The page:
CSUSM Leadership - California State University San Marcos

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Leadership and your life
as a Cal State San
Marcos student.
Leadership in your life
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The first few weeks and months of your first
year can prove to be both challenging and
exciting because of the many opportunities
that are available to you
Through multiple experience you will begin
to learn more about yourself and what you
can and cannot handle as you begin this
new chapter of your life.
Some question that may have come to your
mind during transition period include:
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What I am doing here?, who am I?, How do
I make this decision? And Where do I
begin? If you have tried to answer to any of
these questions, you are not alone.
College provides an environment and the
opportunity where you become a leader in
your own life and the knowledge and skills
to the entire campus community and
beyond.
I’m a Leader?
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Leadership is define as lifting of people’s
vision to a higher sight, the raising of their
performance to a higher standard, the
building of their personality beyond its
normal limitations.
In order to become a leader in your life, the
first step is to reflect on who you are and
what you believe. In addition, leadership
involves taking accountability for who you
are and what you believe.
What do you value?
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How often do you get asked who are you?
To many people, specially college students,
this is one of the most difficult questions to
answer and, many times, the answer
changes frequently.
In order to explore these question, it is
important to reflect on what you value:
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Do you value education? Family? Health?
Once you are able to identify your core
values, you are then able to start to make
informed decisions and create a clear path
for your life.
If you don’t know what you are doing and
why, it becomes that much harder to
complete a task or achieve your goal.
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If you know what you stand for and hold
important to your life, you can be confident
to express your thoughts and feelings to
others around you
Being able to identify your values is difficult
but a crucial step in becoming a leader in
your own life.
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What are your top five values?
How are your values reflected in
your everyday life?
Take responsibility
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Once you begin to reflect on your values,
you will have a better sense of what is
important to you and what you are willing to
stand up and take responsibility for.
One of the most important characteristic of
a leader is the ability to take personal
responsibility and ownership over their life.
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One of the vast difference between high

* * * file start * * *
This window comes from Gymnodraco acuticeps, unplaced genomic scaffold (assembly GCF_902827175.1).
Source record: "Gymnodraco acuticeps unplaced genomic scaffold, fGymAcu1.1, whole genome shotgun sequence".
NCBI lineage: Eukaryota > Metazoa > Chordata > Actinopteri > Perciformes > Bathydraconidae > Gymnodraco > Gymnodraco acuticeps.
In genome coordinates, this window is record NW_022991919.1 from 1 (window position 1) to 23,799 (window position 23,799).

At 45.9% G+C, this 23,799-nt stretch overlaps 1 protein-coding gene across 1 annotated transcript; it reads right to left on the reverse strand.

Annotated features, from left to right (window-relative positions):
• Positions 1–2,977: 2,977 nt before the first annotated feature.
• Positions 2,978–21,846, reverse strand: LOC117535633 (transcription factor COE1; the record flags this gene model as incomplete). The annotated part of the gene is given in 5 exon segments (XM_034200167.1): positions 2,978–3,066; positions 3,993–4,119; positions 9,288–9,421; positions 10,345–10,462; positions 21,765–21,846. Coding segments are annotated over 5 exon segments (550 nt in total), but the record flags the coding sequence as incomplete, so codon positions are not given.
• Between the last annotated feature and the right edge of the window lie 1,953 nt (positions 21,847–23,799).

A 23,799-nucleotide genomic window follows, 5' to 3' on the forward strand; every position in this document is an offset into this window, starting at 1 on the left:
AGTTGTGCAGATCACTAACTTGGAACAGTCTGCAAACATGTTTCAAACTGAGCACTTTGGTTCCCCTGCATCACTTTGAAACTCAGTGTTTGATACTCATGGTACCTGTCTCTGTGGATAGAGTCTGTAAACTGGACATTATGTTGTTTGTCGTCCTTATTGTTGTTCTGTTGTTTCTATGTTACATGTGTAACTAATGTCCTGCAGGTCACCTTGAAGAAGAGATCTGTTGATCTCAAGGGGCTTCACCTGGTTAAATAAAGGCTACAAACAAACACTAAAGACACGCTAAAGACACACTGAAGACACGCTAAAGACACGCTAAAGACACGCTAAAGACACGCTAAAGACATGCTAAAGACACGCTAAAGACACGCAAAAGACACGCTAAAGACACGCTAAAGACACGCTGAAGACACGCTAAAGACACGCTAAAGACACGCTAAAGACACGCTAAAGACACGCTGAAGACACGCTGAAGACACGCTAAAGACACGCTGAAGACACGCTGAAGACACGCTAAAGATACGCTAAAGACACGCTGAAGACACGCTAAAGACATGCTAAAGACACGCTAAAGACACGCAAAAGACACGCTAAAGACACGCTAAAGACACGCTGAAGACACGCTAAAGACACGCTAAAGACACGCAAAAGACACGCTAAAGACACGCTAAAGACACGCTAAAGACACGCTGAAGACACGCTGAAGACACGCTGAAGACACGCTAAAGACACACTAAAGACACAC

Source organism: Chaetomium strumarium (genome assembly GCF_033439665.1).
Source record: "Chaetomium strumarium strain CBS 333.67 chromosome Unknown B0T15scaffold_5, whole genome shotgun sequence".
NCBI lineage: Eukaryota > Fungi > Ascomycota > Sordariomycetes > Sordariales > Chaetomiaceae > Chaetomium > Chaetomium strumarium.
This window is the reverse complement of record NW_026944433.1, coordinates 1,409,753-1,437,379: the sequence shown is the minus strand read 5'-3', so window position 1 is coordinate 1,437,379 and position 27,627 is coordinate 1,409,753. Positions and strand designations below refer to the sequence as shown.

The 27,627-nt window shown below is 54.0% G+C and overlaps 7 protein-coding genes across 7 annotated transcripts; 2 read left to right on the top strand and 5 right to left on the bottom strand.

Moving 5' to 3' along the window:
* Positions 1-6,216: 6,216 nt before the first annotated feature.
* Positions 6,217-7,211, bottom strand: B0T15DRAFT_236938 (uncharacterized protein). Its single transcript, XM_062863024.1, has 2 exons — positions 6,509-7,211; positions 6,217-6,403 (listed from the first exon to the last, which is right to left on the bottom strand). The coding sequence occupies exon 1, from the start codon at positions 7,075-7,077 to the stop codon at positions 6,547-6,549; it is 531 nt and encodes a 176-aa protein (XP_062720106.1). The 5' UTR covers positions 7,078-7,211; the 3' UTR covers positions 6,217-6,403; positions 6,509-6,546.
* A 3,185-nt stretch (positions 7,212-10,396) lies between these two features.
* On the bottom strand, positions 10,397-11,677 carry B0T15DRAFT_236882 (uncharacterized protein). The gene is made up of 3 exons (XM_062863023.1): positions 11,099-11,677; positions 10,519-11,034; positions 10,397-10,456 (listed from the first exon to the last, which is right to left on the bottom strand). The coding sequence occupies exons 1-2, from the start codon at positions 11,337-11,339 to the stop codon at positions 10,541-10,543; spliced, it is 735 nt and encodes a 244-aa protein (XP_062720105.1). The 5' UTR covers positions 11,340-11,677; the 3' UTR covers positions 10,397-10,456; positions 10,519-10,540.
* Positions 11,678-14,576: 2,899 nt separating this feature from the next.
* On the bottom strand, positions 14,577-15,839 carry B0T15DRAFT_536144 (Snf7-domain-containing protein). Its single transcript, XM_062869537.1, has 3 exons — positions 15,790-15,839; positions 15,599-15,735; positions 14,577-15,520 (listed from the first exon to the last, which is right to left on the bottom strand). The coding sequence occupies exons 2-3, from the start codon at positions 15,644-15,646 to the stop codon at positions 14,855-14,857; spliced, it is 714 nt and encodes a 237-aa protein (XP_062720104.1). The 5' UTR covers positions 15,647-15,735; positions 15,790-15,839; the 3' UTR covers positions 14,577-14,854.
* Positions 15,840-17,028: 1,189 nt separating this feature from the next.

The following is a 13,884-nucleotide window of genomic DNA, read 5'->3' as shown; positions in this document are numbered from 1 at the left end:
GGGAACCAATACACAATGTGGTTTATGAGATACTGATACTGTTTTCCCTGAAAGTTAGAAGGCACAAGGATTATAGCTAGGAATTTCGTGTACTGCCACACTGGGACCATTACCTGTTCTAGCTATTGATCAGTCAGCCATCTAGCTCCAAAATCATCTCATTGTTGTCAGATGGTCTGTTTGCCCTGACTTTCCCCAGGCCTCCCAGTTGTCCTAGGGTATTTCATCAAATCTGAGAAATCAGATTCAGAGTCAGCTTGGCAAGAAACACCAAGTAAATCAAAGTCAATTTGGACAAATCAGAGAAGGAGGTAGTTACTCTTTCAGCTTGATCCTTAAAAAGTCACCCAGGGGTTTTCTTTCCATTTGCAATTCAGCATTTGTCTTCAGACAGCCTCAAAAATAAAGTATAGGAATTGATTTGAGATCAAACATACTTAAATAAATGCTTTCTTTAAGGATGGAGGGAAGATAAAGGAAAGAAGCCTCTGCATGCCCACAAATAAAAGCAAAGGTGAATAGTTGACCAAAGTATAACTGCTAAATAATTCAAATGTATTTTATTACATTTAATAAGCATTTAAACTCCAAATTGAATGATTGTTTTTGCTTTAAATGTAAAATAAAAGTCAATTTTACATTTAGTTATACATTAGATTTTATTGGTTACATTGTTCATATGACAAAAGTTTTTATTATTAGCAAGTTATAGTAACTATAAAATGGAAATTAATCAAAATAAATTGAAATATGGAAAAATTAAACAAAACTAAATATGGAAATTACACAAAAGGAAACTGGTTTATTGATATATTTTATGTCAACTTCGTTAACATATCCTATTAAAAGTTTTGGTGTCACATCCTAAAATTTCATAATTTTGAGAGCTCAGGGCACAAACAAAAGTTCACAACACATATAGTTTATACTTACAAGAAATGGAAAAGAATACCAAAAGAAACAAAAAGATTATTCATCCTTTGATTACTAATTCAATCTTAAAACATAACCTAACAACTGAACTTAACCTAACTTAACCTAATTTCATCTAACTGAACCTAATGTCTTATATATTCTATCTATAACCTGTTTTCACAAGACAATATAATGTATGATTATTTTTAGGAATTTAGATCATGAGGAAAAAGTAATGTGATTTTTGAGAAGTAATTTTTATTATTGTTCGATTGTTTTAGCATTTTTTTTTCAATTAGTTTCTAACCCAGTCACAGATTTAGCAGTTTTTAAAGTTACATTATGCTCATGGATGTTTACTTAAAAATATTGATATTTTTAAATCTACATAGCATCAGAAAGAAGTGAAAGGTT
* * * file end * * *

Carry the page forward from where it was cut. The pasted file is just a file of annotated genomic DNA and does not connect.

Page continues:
school and college is the power you have
over your education.
This means that you have a power to
choose the class you take and if you will
attend class on any given day. Due to this
your role in your education journey is huge.
This is time to feel empowered and start
chanting, “No one can do it for me”
So what does taking responsibility
look like?
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Utilize resources available to you at campus
Take ownership over your schedule and use an
organizational system. Remember the planner you
received at orientation? Use it!
Ask Questions so you know what is expected of
you. In order to take responsibility for your
education, you need to know what is expected. Ask
questions, meet with your professor and utilize your
classmates. If you don’t understand it is your
responsibility to clear up the confusion.
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Remember that you are adult now. Yes it can be
scary. Repeat it to yourself a few times. Part of
being adult is taking responsibility for your actions,
beliefs, thoughts, and behavior.
College is the safe environment to learn how to be
an adult but the most important factor in this
development is you.
Like everywhere else there are rules and
regulations you must follow and they are in place
for the good of the whole campus community
Be informed and understand what the university is
holding you to.
What does leadership look like at
CSUSM?
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Leadership in high school and leadership in
college may be expressed very differently.
In high school you might think of leadership
as related to popularity or position in
student government.
On the CSUSM campus, leadership is more
regularly reflected in responsibility,
initiative, preparation and contribution an
individual makes to group projects in
classroom.
Social change model of leadership
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The social change model of leader ship was
developed at University of California, Los
Angeles, and specifically provides to one
major dilemmas configuring any modern
democratic society: how to reconcile the
twin values of individualism and community.
College is important time to discover the
individual that you are in the context of an
academic and social community filled with
challenge and support.
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The social change model of leader ship
defines values of leadership across three
spheres: the individual, the group, and the
community/society. It acknowledges that all
students have the potential to be leaders.
That leadership is a values-based process,
and that by nature, leadership is
collaborative and often rooted in the vehicle
of service to others. Within each of these
three spheres of influence are values called
the seven C’s of leadership.
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Individual values include consciences of self,
congruence, and commitment.
Group values include collaboration, common
purpose, and controversy with civility.
Community values include citizenship and
change, with change as the ultimate
outcome of the expression of leadership.
Collaboration
Common purpose
Controversy with civility
Group Values